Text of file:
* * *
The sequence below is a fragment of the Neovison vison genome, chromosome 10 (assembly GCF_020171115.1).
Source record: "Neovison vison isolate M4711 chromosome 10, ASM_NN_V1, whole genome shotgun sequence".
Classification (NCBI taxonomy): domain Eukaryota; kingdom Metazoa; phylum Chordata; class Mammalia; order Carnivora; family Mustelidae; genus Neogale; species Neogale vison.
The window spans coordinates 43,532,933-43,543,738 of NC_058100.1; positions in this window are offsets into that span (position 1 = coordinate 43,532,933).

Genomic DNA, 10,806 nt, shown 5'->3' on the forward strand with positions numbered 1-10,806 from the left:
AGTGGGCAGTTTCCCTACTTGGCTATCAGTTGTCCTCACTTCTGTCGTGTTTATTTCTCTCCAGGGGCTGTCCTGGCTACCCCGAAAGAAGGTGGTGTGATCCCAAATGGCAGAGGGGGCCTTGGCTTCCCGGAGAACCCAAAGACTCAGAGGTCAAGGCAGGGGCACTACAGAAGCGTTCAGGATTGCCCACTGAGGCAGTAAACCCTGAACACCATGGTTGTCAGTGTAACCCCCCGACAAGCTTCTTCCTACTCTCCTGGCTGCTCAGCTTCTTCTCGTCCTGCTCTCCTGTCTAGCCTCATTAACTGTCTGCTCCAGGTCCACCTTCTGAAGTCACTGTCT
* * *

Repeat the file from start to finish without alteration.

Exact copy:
The sequence below is a fragment of the Neovison vison genome, chromosome 10 (assembly GCF_020171115.1).
Source record: "Neovison vison isolate M4711 chromosome 10, ASM_NN_V1, whole genome shotgun sequence".
Classification (NCBI taxonomy): domain Eukaryota; kingdom Metazoa; phylum Chordata; class Mammalia; order Carnivora; family Mustelidae; genus Neogale; species Neogale vison.
The window spans coordinates 43,532,933-43,543,738 of NC_058100.1; positions in this window are offsets into that span (position 1 = coordinate 43,532,933).

Genomic DNA, 10,806 nt, shown 5'->3' on the forward strand with positions numbered 1-10,806 from the left:
AGTGGGCAGTTTCCCTACTTGGCTATCAGTTGTCCTCACTTCTGTCGTGTTTATTTCTCTCCAGGGGCTGTCCTGGCTACCCCGAAAGAAGGTGGTGTGATCCCAAATGGCAGAGGGGGCCTTGGCTTCCCGGAGAACCCAAAGACTCAGAGGTCAAGGCAGGGGCACTACAGAAGCGTTCAGGATTGCCCACTGAGGCAGTAAACCCTGAACACCATGGTTGTCAGTGTAACCCCCCGACAAGCTTCTTCCTACTCTCCTGGCTGCTCAGCTTCTTCTCGTCCTGCTCTCCTGTCTAGCCTCATTAACTGTCTGCTCCAGGTCCACCTTCTGAAGTCACTGTCT